Todd Hartley: I’m With Stupid
The Aspen Times
Aspen, CO Colorado
As a sports fan, one of the things that has always appealed to me the most about the games we play is the unifying nature of team sports. Seeing athletes of different nationalities and fans from all walks of life coming together as one to achieve a common goal is the sort of thing that warms the cockles of my heart.
There’s nothing better, in my opinion, than watching a Japanese pitcher make a Puerto Rican batter hit a grounder to a Venezuelan third baseman, who then steps on the bag and fires the ball to a Dominican second baseman, who avoids a sliding African-American runner while throwing on to an Italian-American first baseman to complete a triple play against the Red Sox and tick off 40,000 drunk Irish-American fans at Fenway Park. That’s multi-culturalism at its finest, right there.
Sadly, though, two recent news stories have shaken my faith in sports just a little bit, for it seems there are some gulfs so wide that not even athletic events can bridge them.
The first story involves an actual gulf, in this case the Persian Gulf or, as much of the Arab world calls it, the Arabian Gulf. You see, that notable body of water doesn’t just separate countries in the Middle East physically, it separates Muslims ideologically by its very name alone.
It was announced Monday that the Islamic Solidarity Games, which were to have been held in Iran in April, were called off because of a dispute over the accepted name of the Gulf. Yes, you read that right: The Islamic Solidarity Games were canceled because Iran calls it the Persian Gulf and Arab nations call it the Arabian Gulf. That, to me, is an ominous portent, because if Shiites and Sunnis suddenly can’t agree on something, what hope is there for the rest of us?
It seems the Iranian organizers of the games included the disputed Persian name on logos and medals without getting approval from the Islamic Solidarity Sports Federation, which is based in Riyadh, Saudi Arabia. This problem first came to light in the fall, causing the games to be postponed in October while both sides worked out a deal. When no compromise could be reached, however, the event, which is meant to strengthen ties among Islamic countries, was scrapped. Solidarity indeed.
If I could play referee in this particular misunderstanding, though, I think I’d have to side with Iran. After all, there is already a very large body of water adjacent to the Gulf called the Arabian Sea. It’s not very sportsmanlike of Arabia to try to hoard all the salt water around it. So, as much as I like seeing the Iranians get jilted, I have to agree with them on this one.
The second story making news this week came courtesy of the Augusta (Ga.) Chronicle, which reported on a start-up professional basketball league that is seeking to locate one of its franchises in Augusta. The Atlanta-based league, dubbed the All-American Basketball Alliance, hopes to start its inaugural season in June with 12 teams located throughout the Southeast.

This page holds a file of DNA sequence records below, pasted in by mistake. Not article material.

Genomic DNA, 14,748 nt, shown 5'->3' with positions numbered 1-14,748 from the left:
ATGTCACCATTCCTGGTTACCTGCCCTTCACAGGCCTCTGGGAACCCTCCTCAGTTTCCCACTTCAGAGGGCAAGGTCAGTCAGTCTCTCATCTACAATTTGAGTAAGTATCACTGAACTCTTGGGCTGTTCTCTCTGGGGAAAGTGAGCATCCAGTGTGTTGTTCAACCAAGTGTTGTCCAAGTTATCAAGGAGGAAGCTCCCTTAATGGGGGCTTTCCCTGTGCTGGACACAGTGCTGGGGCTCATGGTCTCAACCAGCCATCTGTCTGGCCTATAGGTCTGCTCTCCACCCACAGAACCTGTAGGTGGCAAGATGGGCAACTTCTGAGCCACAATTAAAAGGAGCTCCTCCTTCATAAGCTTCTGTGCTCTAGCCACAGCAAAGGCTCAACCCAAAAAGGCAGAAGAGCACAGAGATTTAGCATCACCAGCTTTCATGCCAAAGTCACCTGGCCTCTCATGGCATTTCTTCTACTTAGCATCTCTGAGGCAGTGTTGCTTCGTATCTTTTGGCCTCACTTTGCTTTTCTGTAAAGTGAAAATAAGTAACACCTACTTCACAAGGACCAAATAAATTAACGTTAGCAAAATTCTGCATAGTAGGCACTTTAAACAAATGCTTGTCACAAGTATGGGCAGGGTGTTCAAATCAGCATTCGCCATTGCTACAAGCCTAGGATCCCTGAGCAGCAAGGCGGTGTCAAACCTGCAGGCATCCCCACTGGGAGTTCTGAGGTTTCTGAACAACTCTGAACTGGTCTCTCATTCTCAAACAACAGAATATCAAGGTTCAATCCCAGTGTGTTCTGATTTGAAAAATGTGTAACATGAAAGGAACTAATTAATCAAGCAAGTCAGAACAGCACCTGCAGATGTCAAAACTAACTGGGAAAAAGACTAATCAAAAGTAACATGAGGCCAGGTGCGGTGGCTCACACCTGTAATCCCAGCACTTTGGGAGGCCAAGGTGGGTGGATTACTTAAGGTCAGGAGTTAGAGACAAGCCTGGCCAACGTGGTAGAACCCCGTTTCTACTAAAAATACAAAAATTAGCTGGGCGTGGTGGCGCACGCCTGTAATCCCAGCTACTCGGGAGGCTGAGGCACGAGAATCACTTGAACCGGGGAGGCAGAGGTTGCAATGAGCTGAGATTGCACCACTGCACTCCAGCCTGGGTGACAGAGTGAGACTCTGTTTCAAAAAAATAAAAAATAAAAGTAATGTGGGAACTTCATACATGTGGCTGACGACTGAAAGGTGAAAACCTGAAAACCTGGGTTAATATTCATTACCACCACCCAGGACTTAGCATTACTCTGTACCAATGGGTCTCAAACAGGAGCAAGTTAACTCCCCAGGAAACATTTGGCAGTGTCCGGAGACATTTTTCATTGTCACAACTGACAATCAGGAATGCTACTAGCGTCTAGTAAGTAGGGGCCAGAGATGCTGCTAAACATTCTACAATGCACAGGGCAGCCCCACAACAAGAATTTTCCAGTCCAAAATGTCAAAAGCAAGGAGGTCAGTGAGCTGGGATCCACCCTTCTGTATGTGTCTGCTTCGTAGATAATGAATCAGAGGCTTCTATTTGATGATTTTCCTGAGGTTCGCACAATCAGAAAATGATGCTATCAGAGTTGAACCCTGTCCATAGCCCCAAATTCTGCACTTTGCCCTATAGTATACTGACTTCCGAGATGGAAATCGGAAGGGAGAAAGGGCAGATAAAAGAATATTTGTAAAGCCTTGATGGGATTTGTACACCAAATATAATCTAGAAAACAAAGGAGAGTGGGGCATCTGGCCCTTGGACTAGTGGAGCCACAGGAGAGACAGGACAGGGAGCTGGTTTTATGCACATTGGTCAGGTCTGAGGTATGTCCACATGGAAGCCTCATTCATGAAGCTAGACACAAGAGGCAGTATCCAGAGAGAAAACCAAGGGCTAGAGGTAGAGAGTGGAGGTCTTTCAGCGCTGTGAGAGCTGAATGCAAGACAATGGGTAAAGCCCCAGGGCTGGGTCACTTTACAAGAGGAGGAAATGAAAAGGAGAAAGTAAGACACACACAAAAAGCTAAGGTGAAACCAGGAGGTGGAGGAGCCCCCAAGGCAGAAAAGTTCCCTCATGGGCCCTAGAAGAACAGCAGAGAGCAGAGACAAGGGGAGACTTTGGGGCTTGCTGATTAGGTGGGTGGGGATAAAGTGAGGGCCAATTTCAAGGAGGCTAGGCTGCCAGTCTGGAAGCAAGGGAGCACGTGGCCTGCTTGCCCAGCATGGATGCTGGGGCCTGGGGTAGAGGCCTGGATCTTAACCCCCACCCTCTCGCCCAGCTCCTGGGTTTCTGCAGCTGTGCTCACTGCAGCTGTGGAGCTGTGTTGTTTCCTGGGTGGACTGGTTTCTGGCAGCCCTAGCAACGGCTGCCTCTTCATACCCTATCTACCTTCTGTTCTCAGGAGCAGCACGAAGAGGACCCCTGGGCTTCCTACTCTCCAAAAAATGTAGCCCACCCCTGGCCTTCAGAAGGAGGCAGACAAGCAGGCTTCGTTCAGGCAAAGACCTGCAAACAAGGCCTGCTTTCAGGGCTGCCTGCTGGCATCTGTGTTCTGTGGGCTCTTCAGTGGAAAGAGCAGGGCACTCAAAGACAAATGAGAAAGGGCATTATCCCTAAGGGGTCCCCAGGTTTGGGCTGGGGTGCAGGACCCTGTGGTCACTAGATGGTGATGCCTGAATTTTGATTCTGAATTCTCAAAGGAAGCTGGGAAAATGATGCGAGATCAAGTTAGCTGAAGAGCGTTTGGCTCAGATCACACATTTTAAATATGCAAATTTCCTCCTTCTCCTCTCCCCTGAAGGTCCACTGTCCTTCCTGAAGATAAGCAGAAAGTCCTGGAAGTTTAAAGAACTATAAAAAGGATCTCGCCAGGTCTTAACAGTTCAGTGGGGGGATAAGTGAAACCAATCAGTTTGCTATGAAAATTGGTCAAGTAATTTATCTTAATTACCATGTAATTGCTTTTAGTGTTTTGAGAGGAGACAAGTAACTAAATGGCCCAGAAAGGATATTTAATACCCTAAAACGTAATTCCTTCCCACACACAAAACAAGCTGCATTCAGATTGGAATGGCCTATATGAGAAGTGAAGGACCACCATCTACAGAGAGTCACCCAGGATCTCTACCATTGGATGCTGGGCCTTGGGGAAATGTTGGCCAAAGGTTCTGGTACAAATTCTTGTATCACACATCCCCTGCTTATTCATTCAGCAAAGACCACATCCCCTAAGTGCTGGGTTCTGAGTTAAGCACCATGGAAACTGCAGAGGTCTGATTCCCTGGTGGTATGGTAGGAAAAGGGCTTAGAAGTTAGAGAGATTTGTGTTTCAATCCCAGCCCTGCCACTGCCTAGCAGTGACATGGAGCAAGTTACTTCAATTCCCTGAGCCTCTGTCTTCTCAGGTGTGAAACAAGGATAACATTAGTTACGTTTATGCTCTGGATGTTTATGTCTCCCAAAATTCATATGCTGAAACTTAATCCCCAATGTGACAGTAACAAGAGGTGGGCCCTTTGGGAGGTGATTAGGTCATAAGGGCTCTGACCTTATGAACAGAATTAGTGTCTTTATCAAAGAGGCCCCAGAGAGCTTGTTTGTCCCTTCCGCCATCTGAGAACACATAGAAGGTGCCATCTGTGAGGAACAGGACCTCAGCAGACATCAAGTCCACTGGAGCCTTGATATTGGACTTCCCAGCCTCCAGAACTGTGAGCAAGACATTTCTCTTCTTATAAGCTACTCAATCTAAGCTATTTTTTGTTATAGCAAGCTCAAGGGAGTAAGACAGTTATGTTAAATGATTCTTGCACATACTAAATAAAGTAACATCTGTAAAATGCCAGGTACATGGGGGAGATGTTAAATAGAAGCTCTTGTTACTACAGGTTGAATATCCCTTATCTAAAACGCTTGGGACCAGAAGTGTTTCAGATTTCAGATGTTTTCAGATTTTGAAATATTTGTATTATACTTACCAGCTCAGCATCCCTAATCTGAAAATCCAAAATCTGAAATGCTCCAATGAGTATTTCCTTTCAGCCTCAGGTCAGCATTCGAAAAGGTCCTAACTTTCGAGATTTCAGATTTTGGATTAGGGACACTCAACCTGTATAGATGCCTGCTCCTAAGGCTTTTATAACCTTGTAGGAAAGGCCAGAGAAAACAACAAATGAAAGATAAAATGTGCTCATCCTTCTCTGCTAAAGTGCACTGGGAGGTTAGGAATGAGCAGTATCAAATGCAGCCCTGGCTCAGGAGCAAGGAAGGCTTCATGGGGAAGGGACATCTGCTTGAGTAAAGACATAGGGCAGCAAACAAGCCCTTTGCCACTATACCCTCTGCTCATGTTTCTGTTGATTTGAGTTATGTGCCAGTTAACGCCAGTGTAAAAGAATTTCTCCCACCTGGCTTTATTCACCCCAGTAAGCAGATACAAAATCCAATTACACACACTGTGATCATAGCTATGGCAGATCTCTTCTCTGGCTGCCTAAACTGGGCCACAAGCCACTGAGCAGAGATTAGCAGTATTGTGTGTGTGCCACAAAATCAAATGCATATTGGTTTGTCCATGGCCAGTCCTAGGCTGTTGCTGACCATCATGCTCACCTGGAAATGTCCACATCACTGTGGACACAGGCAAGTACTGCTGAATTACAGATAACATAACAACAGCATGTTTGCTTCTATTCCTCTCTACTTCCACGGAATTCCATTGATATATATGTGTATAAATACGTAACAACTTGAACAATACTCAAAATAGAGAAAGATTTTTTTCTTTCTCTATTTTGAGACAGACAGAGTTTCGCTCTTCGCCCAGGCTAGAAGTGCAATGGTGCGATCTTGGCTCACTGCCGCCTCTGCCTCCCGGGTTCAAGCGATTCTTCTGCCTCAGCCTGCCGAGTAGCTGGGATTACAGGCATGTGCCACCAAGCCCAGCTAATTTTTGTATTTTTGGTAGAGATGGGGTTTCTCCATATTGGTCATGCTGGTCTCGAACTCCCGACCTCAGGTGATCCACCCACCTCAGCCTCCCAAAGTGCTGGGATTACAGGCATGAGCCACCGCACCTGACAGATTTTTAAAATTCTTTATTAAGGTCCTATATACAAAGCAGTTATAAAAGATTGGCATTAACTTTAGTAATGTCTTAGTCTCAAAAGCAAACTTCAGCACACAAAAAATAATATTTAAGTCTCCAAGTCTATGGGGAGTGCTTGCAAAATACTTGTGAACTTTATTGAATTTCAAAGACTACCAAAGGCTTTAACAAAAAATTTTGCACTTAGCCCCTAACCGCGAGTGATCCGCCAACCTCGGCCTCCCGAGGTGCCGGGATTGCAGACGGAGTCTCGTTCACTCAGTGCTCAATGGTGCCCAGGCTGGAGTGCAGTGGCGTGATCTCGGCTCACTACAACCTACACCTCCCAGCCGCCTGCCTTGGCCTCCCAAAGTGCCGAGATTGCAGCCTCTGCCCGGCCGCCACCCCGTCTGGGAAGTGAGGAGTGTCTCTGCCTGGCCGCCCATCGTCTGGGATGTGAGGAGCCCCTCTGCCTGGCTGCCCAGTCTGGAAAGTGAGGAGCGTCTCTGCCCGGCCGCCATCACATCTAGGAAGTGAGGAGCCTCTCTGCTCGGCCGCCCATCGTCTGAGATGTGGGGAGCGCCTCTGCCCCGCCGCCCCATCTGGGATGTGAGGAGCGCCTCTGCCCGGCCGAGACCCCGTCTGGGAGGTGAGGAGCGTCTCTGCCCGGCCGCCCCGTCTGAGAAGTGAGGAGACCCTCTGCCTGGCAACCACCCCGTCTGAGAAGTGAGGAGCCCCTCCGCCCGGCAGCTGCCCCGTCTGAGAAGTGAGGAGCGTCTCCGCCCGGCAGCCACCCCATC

What will make the AABA different from other basketball leagues is the fact that, according to a recent press release, “Only players that are natural born United States citizens with both parents of Caucasian race are eligible to play in the league.”
Yes, you read that right, too: the AABA will be an all-white basketball league, because that’s what the public has been clamoring for, apparently.
AABA commissioner Don “Moose” Lewis swore that racism has nothing to do with the reasoning behind the league’s roster restrictions. “There’s nothing hatred about what we’re doing,” he said. “Here’s a league for white players to play fundamental basketball, which they like.”
I’m guessing Moose hasn’t watched any WNBA games, which are full of fundamental basketball that no one seems to like, based on its pitiful TV ratings and huge financial losses. And I think he’s wrong about white players liking fundamental basketball. I imagine if they could dunk, white players would probably like that a whole lot more.
But to play referee once again, as misguided and racist as he might be, I think Moose should be allowed to form his all-white league, provided he can find 12 cities willing to accept a franchise. Because when no one shows up to watch his Caucasian shooting guards make layups and bounce passes, maybe he’ll finally understand what a stupid idea his league really is.
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From behind the scenes, the sights and sounds of horse and cattle, and the raucous lifestyle of rodeo culture hasn’t changed all that much since the Snowmass Rodeo arena opened here in the summer of 1973.